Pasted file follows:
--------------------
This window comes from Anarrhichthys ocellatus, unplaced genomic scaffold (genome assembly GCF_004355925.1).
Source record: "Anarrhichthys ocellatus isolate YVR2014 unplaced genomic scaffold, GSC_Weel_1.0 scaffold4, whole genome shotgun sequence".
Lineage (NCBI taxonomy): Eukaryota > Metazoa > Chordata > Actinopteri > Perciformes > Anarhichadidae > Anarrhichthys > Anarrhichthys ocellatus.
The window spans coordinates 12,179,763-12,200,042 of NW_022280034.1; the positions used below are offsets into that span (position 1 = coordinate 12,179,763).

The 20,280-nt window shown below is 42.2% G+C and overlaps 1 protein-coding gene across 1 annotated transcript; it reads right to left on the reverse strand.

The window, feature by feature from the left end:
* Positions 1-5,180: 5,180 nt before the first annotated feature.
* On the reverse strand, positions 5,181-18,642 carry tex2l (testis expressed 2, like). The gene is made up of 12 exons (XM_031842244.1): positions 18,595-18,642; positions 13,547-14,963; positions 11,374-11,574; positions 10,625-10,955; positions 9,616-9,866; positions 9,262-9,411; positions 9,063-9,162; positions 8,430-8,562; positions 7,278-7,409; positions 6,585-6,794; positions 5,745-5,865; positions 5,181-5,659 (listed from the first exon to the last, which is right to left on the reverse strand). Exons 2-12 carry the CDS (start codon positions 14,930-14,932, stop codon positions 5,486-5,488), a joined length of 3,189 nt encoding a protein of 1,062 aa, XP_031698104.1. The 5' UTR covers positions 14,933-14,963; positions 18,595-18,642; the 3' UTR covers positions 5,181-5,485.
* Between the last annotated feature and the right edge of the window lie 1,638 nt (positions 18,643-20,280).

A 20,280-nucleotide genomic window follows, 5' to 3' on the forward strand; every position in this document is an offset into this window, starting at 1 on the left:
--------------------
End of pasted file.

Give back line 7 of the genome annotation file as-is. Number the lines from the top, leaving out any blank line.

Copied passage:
* Positions 1-5,180: 5,180 nt before the first annotated feature.